The College Football Polls are Rigged. Change My Mind.

By: Ryan Smithers

“The selection committee ranks the teams based on conference championships won, strength of schedule, head-to-head results, comparison of results against common opponents and other factors.” – College Football Playoff Committee


Lies. You’re lying. We know what you’re doing.


The College Football Playoff Committee is trying to play dumb and act like they’re using actual football criteria to create their rankings. We all know their real, devious plan, and they’re shaking in their boots because they know we’re onto them. If you’re a college sports fan and have no clue what I’m talking about, just listen for a minute. I’ll take you into the minds of multiple devils that they call the “College Football Playoff Committee.” Grab some tissues, it may get overwhelming.


I’ll get straight to the point. It’s rigged. There’s nothing more, nothing less. But for what, you ask? The teams placed at the top of the rankings are there because they generate a heinous amount of TV ratings. It’s basic math that immense levels of TV ratings equals immense levels of cash.

The highest amount of viewers and money available sits within the SEC (Southeastern Conference), and the committee knows that. Powerhouse football programs such as Alabama, LSU, Georgia, Florida, and Auburn are just a handful of schools that make up the SEC. It’s only right that the committee places Alabama at the #1 spot, which shouldn’t be much of an argument. Georgia (5) and LSU (7) are two other SEC schools that fall within the committee’s top ten. There’s not much to complain about there. Each team rightfully deserves their spot in the top ten, but as we go down the list, a few things come into question. Kentucky, with a record of 7-2, takes the #11 spot. Sure, the Wildcats have had a surprising turnaround, but after a 17-point loss to Georgia, they’re lucky that they stayed in the top 15. That’s not even the half of it. Three SEC teams with three losses (MSST now 6-4) take up spots in the rankings of 25.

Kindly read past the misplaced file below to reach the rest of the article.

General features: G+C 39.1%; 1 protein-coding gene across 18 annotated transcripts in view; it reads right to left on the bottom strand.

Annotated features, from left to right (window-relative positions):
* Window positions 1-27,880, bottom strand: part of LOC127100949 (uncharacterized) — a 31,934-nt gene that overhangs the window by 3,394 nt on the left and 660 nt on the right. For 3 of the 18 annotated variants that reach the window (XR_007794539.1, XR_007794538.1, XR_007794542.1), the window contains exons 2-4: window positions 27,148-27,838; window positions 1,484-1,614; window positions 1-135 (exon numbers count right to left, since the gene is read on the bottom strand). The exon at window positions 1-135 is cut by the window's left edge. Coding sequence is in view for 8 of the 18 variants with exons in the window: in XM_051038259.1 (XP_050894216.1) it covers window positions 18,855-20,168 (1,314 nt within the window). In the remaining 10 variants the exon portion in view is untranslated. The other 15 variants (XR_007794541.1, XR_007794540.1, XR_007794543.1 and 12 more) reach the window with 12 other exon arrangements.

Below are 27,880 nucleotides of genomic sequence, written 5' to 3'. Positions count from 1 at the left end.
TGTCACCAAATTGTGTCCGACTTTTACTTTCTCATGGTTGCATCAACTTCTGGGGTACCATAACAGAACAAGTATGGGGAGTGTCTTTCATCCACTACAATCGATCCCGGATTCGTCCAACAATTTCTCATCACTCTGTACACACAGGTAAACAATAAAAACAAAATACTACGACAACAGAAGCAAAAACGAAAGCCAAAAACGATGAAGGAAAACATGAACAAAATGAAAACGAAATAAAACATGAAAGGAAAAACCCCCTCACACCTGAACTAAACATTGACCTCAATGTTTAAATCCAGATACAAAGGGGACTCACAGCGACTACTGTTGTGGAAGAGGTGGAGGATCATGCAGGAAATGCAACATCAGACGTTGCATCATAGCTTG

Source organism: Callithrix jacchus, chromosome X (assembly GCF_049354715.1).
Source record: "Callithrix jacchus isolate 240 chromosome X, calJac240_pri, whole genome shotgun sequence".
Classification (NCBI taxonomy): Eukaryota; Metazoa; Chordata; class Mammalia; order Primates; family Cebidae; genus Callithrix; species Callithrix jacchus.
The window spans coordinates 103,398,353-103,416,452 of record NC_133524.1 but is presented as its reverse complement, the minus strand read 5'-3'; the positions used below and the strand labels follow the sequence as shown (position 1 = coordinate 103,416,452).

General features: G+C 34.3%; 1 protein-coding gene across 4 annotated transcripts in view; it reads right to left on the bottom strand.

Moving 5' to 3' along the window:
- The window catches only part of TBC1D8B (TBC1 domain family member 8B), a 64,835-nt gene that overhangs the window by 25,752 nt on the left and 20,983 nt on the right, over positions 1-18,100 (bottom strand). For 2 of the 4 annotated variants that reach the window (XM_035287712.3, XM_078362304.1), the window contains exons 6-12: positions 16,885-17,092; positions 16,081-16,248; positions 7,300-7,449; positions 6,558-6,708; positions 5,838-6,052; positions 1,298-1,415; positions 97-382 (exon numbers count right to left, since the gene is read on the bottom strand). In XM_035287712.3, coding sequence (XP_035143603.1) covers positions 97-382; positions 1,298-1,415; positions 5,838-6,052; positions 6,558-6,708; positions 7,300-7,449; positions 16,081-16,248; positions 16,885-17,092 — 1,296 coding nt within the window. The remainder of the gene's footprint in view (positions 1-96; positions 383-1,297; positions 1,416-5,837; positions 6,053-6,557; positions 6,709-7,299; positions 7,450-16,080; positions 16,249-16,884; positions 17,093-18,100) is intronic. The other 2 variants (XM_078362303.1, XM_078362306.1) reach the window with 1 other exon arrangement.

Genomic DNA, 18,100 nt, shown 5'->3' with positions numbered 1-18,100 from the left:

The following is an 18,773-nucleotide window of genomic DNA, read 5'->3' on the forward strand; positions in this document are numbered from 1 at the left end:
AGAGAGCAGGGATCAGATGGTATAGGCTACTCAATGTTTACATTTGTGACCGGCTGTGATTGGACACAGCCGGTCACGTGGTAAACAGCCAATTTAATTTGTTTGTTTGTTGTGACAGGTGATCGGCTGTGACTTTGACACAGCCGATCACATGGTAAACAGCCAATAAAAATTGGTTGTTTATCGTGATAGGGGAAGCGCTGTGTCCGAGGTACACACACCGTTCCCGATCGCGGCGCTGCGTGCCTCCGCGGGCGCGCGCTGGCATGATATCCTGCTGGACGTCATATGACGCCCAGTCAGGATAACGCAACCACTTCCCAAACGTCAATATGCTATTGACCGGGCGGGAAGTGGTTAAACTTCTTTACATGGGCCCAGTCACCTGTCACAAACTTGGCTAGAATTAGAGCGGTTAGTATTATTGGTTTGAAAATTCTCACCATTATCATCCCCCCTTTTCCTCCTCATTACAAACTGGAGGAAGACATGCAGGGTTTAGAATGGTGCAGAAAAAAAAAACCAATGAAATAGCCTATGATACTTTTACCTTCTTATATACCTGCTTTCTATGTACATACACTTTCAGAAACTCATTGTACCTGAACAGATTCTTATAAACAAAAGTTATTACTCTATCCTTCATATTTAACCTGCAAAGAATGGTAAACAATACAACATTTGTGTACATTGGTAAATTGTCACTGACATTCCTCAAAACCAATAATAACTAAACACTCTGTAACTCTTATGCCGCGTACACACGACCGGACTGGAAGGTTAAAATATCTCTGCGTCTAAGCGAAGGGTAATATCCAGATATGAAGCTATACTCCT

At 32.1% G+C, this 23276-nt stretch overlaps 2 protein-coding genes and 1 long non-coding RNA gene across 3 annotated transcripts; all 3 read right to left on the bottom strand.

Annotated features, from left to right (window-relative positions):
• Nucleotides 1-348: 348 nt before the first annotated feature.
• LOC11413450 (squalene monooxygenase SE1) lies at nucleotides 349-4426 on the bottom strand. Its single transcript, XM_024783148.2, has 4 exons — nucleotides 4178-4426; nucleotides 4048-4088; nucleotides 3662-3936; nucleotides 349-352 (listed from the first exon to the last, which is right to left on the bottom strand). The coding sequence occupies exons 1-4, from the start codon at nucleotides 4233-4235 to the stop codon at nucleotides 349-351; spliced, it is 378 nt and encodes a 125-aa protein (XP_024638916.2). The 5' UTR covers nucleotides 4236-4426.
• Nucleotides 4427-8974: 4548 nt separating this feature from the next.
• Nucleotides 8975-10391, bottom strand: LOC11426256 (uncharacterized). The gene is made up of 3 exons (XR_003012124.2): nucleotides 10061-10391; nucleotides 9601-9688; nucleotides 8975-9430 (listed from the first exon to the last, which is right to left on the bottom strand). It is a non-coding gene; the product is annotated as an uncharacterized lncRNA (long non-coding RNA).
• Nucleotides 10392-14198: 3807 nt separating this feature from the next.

There, there, you’ll be okay. It’s just some usual SEC bias within the committee.


The SEC isn’t the only conference the committee uses to their advantage. The Big Ten Conference has about the same situation. The B1G also generates a high amount of platform ratings out of all Power Five conferences, which could explain why they also have three, three loss teams in the top 25.


I know what you’re thinking. These two to three loss teams could’ve lost close games or lost to higher-ranked programs, allowing them to stay in the conversation. Though that’s the case for a team like LSU, not all teams live up to that standard. It’s also important to note that these teams have no chance of winning their conference, and some won’t even get a chance at playing in their conference championship for that matter. The reason for mentioning all of this is that schools with a smaller following don’t get these same opportunities. UCF, for example, is an American Conference team who has been undefeated dating back to last season. Since they’re not in a Power Five conference, the committee treated the Knights like chopped liver, leaving them out of the playoff conversation. #12 UCF matched up against #7 Auburn in the Peach Bowl and won, further proving that non-Power Five teams can compete against the big dogs. This year, UCF has dropped two spots in the rankings after wins and has stayed at #12 in the College Football Playoff rankings for two weeks straight. It’s understandable that they’re not playing nearly the same competition as the teams above them, but UCF has shown that they’re able to compete against high competition. They’d at least be able to put points up against Alabama, and that’s a guarantee.


So, to the College Football Committee, are you ready to make sensible rankings that consider actual football? Or will you just stick to money and the same old schools that help you generate it? I know your answer, but it’s time to make things interesting by making them right.


UCF 2017 National Champions.


Leave a Reply

Fill in your details below or click an icon to log in: Logo

You are commenting using your account. Log Out /  Change )

Facebook photo

You are commenting using your Facebook account. Log Out /  Change )

Connecting to %s